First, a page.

Episode 906- The Space Children
(with short: Century 21 Calling)

Movie Summary: As is the case with most of our films, everybody's depressed in The Space Children. A bunch of guys are working on "The Thunderer," a new kind of nuke; they live in piping hot trailers on a desolate California beach with their wives and children. Everybody hates everybody; the most cheerful character is a racist xenophobe played by Jackie Coogan.
As might be expected, the children (ages 5 to 41) are soon contacted by a blob from space. The blob guides them in the ways of sabotaging the military, and by the end The Thunderer is in ruins, the blob flies away, and everyone's left still in need of counseling and trying to sort out some truly strange theology. Russell Johnson is in the film, too.
The movie's preceded by a short feature,
Century 21 Calling, that concerns some very white kids drenching themselves in the phone technology of the future, from the vantage point of the 1962 Seattle World's Fair.

Prologue: Servo has a kissing booth, and Mike buys a budget kiss, only $49.99.

Segment One: Pearl wires the castle and the SOL with a new phone system, so she can take over the world better with more efficient officing. It doesn't work very well.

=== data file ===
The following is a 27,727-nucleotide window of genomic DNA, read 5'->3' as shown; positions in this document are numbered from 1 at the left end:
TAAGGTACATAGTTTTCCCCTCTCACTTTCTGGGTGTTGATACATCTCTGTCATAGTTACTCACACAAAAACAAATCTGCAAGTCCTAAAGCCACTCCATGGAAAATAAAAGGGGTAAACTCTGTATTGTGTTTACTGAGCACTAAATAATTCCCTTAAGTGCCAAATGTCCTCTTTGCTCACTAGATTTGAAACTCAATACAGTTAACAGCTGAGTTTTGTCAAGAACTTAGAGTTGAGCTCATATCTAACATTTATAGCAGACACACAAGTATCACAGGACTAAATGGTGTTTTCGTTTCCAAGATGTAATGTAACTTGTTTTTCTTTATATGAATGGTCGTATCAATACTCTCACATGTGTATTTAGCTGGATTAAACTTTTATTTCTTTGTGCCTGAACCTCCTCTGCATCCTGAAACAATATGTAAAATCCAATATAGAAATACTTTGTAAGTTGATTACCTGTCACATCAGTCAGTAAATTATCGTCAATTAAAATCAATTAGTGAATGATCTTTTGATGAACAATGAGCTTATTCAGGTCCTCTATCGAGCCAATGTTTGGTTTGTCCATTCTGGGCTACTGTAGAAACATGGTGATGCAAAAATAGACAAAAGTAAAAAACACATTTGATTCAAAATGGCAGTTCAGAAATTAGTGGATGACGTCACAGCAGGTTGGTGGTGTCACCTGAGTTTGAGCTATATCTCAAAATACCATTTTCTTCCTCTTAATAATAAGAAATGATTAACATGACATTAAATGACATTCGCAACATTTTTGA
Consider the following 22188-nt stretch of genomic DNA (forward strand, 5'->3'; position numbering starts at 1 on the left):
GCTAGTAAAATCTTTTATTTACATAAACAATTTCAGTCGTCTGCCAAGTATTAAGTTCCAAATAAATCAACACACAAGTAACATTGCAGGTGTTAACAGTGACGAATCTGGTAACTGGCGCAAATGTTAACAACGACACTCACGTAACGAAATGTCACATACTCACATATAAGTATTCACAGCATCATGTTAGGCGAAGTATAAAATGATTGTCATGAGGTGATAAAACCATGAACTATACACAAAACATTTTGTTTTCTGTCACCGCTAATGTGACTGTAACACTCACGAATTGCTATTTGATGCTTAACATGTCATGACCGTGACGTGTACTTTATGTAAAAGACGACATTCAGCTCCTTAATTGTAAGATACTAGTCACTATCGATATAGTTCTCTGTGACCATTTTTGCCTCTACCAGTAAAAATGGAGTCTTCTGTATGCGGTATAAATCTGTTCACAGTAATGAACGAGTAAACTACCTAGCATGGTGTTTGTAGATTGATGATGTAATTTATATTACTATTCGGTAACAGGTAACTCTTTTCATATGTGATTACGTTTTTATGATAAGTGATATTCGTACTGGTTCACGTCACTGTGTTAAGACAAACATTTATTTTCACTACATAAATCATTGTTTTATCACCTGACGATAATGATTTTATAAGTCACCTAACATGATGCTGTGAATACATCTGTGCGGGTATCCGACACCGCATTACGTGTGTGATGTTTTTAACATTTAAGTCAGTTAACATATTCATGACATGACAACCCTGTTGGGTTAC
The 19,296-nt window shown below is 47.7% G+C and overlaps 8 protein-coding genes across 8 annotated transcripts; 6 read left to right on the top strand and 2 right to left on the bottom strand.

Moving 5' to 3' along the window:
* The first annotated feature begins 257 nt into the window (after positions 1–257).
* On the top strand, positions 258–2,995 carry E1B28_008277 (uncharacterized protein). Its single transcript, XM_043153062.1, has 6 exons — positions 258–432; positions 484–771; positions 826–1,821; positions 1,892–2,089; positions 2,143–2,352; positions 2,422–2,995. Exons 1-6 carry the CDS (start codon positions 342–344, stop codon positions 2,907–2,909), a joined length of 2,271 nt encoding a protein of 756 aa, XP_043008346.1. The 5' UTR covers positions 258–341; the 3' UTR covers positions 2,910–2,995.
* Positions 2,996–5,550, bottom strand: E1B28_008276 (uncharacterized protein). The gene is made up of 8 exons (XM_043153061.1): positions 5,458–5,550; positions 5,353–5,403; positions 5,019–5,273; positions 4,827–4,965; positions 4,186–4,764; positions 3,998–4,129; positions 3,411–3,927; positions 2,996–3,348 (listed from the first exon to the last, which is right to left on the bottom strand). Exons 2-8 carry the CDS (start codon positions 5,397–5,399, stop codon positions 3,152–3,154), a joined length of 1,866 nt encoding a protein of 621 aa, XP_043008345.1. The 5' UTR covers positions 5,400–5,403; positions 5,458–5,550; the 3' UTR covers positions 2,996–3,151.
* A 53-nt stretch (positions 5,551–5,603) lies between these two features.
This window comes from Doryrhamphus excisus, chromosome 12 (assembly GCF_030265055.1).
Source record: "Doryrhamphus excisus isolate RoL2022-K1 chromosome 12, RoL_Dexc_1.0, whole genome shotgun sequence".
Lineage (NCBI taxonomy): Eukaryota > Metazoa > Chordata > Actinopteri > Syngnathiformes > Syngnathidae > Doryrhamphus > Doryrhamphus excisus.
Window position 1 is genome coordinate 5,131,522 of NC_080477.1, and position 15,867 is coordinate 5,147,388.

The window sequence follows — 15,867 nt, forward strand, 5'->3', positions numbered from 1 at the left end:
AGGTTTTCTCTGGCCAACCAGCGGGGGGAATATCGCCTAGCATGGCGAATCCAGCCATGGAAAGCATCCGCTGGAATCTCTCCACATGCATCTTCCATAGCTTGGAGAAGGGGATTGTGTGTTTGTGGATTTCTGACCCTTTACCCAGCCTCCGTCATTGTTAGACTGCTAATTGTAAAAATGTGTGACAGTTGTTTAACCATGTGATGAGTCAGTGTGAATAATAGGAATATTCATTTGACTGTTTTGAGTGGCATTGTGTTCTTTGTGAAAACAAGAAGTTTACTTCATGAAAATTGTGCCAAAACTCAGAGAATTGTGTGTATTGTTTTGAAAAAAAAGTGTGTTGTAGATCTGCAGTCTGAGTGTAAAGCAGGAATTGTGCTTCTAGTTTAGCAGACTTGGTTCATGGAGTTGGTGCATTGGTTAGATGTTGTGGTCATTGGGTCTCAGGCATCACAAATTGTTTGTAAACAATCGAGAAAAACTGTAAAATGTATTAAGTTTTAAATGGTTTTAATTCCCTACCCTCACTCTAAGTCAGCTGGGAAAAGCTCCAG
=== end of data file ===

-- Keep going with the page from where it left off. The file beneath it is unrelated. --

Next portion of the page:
Segment Two: Mike silently imitates the grinning, pointing star of the short. Crow and Servo take him down, hard.

Segment Three: Mike and the 'bots fail to launch a model rocket, although they do succeed in blowing up Mike. Pearl has a real rocket and plans to launch Bobo; to train him, she spins him in a faulty centrifuge.

Segment Four: Crow introduces a sexy fashion line of very skimpy fashions meant to be worn by Jackie Coogan.

Segment Five: The blob from the movie shows up and makes Servo destroy his nuclear weapon. Pearl launches the rocket but Bobo's not in it. It destroys the castle and kills them all. Or does it?

Stinger: Russell Johnson staring.

Reflections: It really is true that the one thing uniting our films is depression. In at least 70 percent of them the characters are just dejected, and they live in brown, stultifying surroundings. The most famous example is perhaps High School Big Shot, a movie we did several years ago on some other cable channel in which the last image is a guy hanging (by a rope, I mean, around his neck) from his dining room chandelier.
The same actor also turns up in
I Was A Teenage Werewolf, from Season Eight, where he also plays a depressing dad. And, he's the same guy who plays the taciturn fellow waiting for a bus at the beginning of the cropduster scene in North By Northwest. -- Paul Chaplin.


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